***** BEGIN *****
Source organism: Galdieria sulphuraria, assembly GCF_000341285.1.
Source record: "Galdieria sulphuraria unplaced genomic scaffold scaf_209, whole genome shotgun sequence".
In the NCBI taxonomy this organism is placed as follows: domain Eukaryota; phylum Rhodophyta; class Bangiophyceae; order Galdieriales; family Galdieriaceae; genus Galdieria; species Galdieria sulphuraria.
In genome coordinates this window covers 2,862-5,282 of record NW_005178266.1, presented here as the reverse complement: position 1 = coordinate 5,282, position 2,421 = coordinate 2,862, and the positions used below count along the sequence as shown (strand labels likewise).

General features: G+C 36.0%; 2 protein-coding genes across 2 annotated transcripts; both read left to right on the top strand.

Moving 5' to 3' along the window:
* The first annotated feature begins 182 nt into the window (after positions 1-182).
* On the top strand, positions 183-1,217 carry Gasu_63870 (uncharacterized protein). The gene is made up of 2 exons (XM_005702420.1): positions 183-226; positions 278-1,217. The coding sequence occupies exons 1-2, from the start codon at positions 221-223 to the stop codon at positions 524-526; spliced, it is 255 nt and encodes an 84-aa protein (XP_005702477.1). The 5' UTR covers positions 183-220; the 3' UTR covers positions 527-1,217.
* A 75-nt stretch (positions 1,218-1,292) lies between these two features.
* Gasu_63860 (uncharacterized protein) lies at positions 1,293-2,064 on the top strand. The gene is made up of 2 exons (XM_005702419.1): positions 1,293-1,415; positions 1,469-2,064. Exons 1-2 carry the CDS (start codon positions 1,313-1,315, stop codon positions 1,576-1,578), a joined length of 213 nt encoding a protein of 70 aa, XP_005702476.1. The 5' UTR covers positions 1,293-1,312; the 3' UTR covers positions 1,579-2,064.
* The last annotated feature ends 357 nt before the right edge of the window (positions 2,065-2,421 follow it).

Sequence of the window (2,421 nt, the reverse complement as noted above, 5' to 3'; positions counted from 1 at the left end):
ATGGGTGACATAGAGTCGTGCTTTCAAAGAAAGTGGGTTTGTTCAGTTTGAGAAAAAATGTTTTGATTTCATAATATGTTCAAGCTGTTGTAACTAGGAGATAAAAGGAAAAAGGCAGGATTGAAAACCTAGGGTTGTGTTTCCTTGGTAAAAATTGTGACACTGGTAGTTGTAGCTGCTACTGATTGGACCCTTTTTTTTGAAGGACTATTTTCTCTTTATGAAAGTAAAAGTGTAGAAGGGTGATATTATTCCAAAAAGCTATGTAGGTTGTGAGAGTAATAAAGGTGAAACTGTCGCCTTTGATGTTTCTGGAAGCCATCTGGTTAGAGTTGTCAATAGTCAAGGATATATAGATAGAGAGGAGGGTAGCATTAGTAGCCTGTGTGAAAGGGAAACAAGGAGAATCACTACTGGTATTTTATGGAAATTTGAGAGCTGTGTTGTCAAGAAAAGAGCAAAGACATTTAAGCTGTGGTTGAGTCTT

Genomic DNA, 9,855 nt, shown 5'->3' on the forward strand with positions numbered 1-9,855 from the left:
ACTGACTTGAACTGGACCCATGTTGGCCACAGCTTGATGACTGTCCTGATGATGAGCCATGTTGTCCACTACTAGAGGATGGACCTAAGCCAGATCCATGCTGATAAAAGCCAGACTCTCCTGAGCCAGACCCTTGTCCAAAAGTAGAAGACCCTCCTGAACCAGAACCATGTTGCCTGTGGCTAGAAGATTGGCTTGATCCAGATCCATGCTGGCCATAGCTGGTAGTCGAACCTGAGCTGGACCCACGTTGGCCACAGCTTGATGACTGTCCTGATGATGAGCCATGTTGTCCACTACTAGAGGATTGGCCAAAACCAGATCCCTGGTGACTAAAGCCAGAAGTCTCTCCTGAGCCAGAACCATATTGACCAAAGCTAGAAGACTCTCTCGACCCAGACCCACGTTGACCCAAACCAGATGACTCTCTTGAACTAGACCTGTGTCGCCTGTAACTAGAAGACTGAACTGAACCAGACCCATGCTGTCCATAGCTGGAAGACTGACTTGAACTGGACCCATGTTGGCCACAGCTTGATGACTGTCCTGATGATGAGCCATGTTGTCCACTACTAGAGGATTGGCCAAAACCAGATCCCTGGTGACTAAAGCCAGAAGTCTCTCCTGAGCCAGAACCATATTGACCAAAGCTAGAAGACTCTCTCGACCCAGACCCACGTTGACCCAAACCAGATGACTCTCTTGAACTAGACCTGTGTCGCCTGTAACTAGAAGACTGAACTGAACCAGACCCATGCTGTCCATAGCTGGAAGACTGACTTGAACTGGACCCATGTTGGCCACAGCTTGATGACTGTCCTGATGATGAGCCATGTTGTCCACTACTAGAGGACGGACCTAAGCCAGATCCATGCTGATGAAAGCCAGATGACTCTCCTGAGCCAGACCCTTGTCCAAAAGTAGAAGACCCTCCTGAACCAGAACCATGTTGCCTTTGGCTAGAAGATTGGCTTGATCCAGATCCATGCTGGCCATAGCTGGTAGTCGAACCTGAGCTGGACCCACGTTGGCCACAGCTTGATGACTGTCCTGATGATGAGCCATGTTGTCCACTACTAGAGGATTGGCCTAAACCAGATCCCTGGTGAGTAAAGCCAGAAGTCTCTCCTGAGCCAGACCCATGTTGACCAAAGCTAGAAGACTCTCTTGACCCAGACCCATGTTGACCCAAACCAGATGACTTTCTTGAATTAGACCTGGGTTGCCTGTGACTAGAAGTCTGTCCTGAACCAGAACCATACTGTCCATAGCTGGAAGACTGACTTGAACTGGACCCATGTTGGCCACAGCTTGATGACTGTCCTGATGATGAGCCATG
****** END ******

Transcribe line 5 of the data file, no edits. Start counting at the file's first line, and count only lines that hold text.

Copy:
General features: G+C 36.0%; 2 protein-coding genes across 2 annotated transcripts; both read left to right on the top strand.